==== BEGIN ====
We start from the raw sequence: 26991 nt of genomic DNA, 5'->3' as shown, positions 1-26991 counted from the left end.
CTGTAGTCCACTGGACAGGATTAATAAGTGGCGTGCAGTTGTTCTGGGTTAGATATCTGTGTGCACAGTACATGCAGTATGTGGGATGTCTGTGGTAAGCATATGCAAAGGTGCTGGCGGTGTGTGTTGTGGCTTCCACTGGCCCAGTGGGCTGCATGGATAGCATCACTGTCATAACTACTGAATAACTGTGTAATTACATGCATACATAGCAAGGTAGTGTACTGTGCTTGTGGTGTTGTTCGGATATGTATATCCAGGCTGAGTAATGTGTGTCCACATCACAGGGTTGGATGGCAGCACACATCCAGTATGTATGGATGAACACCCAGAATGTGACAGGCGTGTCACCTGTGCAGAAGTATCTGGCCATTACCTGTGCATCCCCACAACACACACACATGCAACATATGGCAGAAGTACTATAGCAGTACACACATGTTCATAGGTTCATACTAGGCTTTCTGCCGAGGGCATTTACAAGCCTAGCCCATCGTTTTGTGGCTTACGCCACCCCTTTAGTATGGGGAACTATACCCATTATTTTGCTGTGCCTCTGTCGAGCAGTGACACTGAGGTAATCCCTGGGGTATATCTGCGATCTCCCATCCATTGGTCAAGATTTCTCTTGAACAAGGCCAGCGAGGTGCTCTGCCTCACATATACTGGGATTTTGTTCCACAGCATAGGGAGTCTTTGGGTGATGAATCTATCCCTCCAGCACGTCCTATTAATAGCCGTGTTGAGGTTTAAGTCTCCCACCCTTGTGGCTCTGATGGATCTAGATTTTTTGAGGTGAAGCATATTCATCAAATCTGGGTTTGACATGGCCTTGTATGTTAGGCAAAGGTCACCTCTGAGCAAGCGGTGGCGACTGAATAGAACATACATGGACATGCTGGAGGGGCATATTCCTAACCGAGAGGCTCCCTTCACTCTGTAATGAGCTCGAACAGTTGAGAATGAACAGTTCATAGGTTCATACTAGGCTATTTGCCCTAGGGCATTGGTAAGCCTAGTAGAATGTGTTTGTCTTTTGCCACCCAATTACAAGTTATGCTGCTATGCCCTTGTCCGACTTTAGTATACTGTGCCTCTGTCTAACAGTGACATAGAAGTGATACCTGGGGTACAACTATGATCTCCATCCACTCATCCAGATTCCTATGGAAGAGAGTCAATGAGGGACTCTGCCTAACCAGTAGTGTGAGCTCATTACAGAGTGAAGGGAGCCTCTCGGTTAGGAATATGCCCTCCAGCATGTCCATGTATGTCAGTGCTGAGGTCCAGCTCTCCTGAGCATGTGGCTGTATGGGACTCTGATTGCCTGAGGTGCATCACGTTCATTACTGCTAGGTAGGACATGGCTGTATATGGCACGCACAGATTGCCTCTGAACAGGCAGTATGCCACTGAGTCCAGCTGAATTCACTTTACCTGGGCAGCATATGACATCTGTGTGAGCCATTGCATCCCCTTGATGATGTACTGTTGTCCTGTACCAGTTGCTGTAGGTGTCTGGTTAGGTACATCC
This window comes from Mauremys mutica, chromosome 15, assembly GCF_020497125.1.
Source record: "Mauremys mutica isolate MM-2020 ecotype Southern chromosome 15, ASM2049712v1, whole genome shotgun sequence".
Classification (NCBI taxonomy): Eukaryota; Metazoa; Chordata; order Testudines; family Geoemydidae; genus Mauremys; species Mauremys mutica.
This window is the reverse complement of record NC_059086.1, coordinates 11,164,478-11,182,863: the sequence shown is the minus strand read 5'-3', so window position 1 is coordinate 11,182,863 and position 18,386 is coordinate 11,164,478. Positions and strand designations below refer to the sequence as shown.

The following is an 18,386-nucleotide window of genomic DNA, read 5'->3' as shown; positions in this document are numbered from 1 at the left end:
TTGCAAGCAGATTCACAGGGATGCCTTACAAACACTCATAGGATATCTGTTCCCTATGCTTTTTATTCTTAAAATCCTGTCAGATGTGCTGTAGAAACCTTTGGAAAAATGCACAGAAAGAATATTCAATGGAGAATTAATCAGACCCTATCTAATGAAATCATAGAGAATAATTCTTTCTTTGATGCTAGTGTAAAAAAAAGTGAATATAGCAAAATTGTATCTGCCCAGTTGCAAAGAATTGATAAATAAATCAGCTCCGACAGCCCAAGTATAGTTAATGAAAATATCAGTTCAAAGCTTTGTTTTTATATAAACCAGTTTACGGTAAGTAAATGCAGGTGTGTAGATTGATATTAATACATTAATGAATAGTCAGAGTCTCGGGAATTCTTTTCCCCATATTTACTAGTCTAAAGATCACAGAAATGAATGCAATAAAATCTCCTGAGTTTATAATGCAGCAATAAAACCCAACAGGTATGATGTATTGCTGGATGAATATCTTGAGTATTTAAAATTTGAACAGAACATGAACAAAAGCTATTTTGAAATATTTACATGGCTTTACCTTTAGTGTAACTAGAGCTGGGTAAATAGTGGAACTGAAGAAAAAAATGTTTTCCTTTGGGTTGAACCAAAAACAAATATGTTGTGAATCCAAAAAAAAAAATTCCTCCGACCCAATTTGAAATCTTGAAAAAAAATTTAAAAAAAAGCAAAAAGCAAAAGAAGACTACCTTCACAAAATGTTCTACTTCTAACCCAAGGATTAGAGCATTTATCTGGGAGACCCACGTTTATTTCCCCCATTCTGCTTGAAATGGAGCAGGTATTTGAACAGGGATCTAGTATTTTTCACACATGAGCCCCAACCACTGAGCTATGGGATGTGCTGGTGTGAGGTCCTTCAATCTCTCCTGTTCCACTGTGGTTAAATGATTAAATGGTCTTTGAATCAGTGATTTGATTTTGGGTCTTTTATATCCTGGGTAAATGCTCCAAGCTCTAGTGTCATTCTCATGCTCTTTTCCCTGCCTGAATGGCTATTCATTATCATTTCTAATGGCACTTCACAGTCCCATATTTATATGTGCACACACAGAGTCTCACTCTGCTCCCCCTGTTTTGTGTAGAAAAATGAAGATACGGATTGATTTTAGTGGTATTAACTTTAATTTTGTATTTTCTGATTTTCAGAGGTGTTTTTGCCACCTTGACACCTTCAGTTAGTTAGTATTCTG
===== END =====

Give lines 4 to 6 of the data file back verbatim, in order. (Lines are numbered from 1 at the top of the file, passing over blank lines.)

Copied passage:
Source record: "Mauremys mutica isolate MM-2020 ecotype Southern chromosome 15, ASM2049712v1, whole genome shotgun sequence".
Classification (NCBI taxonomy): Eukaryota; Metazoa; Chordata; order Testudines; family Geoemydidae; genus Mauremys; species Mauremys mutica.
This window is the reverse complement of record NC_059086.1, coordinates 11,164,478-11,182,863: the sequence shown is the minus strand read 5'-3', so window position 1 is coordinate 11,182,863 and position 18,386 is coordinate 11,164,478. Positions and strand designations below refer to the sequence as shown.